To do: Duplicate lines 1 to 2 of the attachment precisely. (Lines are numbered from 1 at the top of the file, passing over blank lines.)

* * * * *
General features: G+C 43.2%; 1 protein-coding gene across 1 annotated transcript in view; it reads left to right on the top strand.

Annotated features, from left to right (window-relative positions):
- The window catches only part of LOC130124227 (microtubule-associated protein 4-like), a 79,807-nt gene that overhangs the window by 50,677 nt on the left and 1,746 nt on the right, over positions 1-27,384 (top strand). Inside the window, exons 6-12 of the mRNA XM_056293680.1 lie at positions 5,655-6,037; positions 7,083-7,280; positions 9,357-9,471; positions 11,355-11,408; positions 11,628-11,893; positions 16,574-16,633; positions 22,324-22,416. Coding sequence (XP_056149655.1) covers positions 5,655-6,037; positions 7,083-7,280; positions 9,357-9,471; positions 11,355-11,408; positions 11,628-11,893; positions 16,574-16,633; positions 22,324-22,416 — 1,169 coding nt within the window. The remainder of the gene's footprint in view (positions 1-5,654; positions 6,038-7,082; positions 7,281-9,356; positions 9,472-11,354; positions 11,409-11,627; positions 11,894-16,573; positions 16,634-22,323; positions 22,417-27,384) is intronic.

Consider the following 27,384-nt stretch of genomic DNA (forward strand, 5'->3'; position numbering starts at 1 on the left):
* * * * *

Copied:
General features: G+C 43.2%; 1 protein-coding gene across 1 annotated transcript in view; it reads left to right on the top strand.

Annotated features, from left to right (window-relative positions):